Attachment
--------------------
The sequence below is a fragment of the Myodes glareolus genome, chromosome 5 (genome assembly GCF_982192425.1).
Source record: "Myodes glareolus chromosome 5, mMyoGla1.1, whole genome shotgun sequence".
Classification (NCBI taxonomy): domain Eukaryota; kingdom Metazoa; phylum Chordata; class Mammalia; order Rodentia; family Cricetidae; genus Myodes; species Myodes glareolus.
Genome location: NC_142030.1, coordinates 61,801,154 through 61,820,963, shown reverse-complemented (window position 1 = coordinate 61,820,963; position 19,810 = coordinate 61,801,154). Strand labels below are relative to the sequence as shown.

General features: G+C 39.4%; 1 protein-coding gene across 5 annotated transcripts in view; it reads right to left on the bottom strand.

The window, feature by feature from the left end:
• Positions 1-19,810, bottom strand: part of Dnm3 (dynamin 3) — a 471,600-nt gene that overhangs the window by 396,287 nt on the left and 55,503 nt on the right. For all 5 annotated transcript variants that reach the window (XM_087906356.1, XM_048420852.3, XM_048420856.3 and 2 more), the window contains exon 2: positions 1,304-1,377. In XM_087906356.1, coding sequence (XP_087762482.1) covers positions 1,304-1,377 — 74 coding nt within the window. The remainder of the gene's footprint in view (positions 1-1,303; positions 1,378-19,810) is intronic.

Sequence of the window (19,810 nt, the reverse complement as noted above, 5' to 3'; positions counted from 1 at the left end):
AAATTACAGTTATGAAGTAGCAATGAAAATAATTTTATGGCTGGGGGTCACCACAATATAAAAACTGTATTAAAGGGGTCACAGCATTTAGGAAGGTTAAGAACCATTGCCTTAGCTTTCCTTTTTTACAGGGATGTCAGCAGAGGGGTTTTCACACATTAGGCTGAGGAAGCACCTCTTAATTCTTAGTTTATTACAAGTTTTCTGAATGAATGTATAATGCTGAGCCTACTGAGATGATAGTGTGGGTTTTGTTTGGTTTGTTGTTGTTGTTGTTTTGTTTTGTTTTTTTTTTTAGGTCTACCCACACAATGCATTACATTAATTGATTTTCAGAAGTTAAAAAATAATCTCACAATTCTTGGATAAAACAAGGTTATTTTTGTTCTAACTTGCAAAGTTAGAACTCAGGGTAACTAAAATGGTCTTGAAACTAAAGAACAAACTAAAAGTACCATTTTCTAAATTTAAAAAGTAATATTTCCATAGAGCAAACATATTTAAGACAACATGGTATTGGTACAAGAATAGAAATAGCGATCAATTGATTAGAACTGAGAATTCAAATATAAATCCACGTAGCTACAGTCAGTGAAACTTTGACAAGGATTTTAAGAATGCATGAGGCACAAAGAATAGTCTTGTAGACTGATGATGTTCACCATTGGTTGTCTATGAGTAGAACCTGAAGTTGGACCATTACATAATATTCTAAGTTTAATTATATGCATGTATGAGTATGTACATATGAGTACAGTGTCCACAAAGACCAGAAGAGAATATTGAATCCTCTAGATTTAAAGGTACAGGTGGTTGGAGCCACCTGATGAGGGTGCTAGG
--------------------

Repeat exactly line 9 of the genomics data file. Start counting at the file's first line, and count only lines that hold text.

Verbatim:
AAATTACAGTTATGAAGTAGCAATGAAAATAATTTTATGGCTGGGGGTCACCACAATATAAAAACTGTATTAAAGGGGTCACAGCATTTAGGAAGGTTAAGAACCATTGCCTTAGCTTTCCTTTTTTACAGGGATGTCAGCAGAGGGGTTTTCACACATTAGGCTGAGGAAGCACCTCTTAATTCTTAGTTTATTACAAGTTTTCTGAATGAATGTATAATGCTGAGCCTACTGAGATGATAGTGTGGGTTTTGTTTGGTTTGTTGTTGTTGTTGTTTTGTTTTGTTTTTTTTTTTAGGTCTACCCACACAATGCATTACATTAATTGATTTTCAGAAGTTAAAAAATAATCTCACAATTCTTGGATAAAACAAGGTTATTTTTGTTCTAACTTGCAAAGTTAGAACTCAGGGTAACTAAAATGGTCTTGAAACTAAAGAACAAACTAAAAGTACCATTTTCTAAATTTAAAAAGTAATATTTCCATAGAGCAAACATATTTAAGACAACATGGTATTGGTACAAGAATAGAAATAGCGATCAATTGATTAGAACTGAGAATTCAAATATAAATCCACGTAGCTACAGTCAGTGAAACTTTGACAAGGATTTTAAGAATGCATGAGGCACAAAGAATAGTCTTGTAGACTGATGATGTTCACCATTGGTTGTCTATGAGTAGAACCTGAAGTTGGACCATTACATAATATTCTAAGTTTAATTATATGCATGTATGAGTATGTACATATGAGTACAGTGTCCACAAAGACCAGAAGAGAATATTGAATCCTCTAGATTTAAAGGTACAGGTGGTTGGAGCCACCTGATGAGGGTGCTAGG